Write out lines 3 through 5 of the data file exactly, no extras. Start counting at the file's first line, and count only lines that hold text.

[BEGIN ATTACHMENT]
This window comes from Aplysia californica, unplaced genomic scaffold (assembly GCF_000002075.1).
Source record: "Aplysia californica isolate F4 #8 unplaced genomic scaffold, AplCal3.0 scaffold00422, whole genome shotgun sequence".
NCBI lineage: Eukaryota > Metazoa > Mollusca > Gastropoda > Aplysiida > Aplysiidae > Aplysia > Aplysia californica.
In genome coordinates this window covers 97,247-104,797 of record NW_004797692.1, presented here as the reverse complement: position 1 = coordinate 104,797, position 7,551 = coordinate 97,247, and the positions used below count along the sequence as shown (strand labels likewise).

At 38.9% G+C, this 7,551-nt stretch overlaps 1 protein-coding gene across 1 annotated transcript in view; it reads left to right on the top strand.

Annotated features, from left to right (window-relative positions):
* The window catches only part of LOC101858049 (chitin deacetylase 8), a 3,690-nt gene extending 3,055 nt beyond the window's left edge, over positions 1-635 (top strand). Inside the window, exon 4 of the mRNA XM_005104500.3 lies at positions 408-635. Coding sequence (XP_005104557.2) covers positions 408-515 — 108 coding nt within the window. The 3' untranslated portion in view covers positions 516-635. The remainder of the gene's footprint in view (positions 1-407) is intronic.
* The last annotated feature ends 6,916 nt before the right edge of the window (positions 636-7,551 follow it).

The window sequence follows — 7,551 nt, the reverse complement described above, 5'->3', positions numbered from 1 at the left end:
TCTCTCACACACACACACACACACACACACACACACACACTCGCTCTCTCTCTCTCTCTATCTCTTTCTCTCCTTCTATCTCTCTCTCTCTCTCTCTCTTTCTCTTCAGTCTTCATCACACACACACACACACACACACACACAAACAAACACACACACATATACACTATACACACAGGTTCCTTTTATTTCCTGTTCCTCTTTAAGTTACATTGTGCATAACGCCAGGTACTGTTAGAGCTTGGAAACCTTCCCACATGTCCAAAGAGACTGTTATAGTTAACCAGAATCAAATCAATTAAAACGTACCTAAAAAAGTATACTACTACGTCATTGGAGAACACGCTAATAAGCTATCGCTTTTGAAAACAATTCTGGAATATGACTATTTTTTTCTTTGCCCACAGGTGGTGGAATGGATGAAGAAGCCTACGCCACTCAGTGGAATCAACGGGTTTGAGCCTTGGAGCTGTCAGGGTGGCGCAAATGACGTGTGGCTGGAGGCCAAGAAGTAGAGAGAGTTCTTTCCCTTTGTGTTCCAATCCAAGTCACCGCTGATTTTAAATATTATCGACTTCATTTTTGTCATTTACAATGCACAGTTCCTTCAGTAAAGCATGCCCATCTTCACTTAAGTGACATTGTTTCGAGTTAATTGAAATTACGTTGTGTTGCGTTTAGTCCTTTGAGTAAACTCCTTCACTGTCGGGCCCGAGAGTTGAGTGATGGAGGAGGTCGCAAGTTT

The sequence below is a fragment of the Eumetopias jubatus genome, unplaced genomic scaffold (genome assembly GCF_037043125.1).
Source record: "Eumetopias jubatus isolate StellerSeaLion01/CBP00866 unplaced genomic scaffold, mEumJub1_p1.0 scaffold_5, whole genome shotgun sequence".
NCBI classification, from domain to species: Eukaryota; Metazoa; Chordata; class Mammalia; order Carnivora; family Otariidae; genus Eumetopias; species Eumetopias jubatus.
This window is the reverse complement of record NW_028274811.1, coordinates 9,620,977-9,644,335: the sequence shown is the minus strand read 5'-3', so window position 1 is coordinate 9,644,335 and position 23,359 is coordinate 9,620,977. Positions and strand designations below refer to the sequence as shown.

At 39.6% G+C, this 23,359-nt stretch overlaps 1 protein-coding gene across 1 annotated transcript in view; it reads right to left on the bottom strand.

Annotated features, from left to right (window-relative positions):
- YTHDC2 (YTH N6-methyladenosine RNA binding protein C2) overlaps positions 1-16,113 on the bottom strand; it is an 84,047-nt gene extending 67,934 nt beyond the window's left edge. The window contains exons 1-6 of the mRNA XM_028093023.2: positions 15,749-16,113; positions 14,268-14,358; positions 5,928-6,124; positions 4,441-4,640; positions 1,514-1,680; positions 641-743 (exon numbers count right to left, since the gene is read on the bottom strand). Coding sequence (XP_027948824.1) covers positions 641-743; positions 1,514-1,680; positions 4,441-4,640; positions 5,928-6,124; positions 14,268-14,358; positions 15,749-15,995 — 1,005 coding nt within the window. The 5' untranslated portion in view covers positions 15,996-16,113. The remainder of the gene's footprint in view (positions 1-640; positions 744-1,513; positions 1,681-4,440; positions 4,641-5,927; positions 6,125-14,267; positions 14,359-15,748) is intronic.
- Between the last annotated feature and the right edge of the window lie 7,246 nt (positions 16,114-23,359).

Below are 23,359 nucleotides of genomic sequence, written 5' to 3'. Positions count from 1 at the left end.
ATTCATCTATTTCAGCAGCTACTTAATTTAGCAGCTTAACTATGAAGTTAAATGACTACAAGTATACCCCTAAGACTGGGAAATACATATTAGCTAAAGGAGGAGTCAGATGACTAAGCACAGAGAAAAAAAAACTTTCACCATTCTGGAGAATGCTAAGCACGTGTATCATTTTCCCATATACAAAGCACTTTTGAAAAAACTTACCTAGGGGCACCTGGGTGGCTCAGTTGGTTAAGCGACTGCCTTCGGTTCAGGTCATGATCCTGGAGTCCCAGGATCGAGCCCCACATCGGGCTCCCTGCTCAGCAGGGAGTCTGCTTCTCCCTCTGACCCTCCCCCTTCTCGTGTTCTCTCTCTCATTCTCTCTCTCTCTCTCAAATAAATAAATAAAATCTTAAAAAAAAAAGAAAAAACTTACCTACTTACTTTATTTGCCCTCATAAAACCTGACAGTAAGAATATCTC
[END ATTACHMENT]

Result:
NCBI lineage: Eukaryota > Metazoa > Mollusca > Gastropoda > Aplysiida > Aplysiidae > Aplysia > Aplysia californica.
In genome coordinates this window covers 97,247-104,797 of record NW_004797692.1, presented here as the reverse complement: position 1 = coordinate 104,797, position 7,551 = coordinate 97,247, and the positions used below count along the sequence as shown (strand labels likewise).

At 38.9% G+C, this 7,551-nt stretch overlaps 1 protein-coding gene across 1 annotated transcript in view; it reads left to right on the top strand.